In just a couple of weeks, 50 boys with learning disabilities will take to a stage in Vermont, one after the other, to recite the Gettysburg Address from memory. It’s a daring experiment undertaken each February at the Greenwood School and its population of boys who’ve struggled in public schools. Diagnosed with ADD, dyslexia, and executive function impairments, Greenwood’s boys stand before an auditorium full of people (and once even a Ken Burns documentary crew) to recite powerful words many adults would struggle to retain. Read More
I am a glass-half-full kind of person, so while we could focus on the criticisms and some of the setbacks related to expanding educational freedom to more families, there is much more to celebrate than to lament. As National School Choice Week ends, it’s a great time to spotlight the growing variety and abundance of education options available to parents and young people. Read More
According to the Victims of Communism Memorial Foundation’s (VOC) fourth “Annual Report on US Attitudes Toward Socialism, Communism, and Collectivism,” today’s youth is quite fond of political-economic systems that have resulted in more than 100 million deaths over the past century. At the same time, these misguided youths are increasingly hostile toward the political-economic system that has lifted countles millions more out of abject poverty over the same period. Read More
by Bruce Walker School choice is overwhelmingly supported by likely Democratic primary voters nationwide, according to a recent poll conducted on behalf of Democrats for Education Reform (DFER). Education analysts interpret the poll results as a rebuke of current Democratic Party strategies nationwide in general and, specifically, Michigan Gov.… Read More
U.S. Secretary of Education Betsy DeVos said that it is no surprise “families want more control” over their children’s education. Read More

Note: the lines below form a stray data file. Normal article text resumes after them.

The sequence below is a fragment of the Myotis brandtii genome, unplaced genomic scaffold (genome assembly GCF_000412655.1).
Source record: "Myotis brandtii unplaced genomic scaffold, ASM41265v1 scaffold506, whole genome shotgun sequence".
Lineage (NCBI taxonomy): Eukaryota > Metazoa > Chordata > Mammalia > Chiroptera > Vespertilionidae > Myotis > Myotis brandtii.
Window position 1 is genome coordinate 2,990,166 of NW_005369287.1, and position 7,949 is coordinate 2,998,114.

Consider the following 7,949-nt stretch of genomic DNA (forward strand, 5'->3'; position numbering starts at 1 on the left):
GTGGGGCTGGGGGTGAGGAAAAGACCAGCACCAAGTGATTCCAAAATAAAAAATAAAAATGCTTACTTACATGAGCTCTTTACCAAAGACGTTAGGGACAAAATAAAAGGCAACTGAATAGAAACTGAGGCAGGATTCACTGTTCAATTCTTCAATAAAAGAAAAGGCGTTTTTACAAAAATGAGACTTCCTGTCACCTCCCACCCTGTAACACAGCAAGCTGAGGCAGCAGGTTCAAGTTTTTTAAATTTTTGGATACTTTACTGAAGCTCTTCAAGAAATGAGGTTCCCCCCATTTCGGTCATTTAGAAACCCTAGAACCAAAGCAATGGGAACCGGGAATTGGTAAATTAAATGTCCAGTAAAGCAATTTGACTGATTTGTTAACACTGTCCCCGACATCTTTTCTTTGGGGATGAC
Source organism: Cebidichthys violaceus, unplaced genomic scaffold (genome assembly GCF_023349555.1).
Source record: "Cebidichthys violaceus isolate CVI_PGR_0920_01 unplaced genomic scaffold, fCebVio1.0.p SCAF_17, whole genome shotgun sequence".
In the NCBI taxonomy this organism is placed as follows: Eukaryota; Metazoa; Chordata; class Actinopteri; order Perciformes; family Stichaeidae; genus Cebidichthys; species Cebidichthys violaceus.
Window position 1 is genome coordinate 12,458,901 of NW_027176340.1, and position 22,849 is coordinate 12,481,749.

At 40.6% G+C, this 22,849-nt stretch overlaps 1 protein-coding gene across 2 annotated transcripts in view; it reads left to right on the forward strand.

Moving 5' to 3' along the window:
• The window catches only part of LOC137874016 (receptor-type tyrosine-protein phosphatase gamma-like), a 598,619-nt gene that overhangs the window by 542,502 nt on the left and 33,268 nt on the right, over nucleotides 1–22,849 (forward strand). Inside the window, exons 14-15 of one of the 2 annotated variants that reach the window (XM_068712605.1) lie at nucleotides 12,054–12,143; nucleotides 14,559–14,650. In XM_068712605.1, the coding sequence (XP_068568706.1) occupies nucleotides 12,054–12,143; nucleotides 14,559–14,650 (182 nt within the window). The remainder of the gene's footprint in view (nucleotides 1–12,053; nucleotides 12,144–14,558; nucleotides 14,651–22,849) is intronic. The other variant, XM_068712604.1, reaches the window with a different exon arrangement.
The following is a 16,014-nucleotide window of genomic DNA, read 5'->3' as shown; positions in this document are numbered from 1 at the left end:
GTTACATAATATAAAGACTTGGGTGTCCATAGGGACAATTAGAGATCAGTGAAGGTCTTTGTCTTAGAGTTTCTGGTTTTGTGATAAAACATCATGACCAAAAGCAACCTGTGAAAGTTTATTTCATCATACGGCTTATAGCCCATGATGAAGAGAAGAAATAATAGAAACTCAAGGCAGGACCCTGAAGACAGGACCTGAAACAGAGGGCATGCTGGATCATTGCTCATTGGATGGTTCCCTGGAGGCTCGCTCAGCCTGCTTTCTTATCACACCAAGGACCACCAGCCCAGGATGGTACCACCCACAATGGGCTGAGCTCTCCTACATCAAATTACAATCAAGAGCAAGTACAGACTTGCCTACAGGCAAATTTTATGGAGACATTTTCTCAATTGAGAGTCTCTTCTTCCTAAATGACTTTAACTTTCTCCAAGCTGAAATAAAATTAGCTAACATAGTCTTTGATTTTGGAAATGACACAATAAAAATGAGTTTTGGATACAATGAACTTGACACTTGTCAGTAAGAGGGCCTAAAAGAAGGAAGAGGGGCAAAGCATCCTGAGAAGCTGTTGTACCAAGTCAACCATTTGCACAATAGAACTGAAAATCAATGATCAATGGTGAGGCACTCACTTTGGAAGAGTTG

Plans for the Boston Public Library, the nation’s second-oldest public library, were approved in 1852, the same year Massachusetts passed the country’s first compulsory schooling law. Both public libraries and public schools are funded through taxation and both are “free” to access, but the similarities end there. The main difference between public libraries and public schools is the level of coercion and state power that public schooling wields. Read More
by Mike Margeson and Justin Spears While it’s almost universally understood that the American school system is underperforming, “reform,” too, is almost universally prescribed as the solution. Yet in other walks of life, bad ideas are not reformed – they are eliminated and replaced with better ones. Our school system is… Read More
After a staggering number of Ohio public schools failed to make the grade, the state’s voucher and charter school system is poised for tremendous expansion. In Ohio, if the public school test scores of a student’s home district fall below a certain level, calculated by the Ohio Department of Education, a… Read More
In the audio below, conservative political commentator and Tennessee Star Political Editor Steve Gill of The Gill Report, broadcast live on WETR 92.3 FM in Knoxville discussed his concern regarding the new trend to expose our young children with ‘drag queen readings’ and how it has slithered it’s way into… Read More
by James Agresti During recent teacher walkouts in Oklahoma that captured national attention, many major media outlets reported misleadingly small figures for teacher pay. By failing to reveal all aspects of teacher compensation, these outlets hid the true costs to taxpayers—which now amount to an annualized average of about $120,000 for every… Read More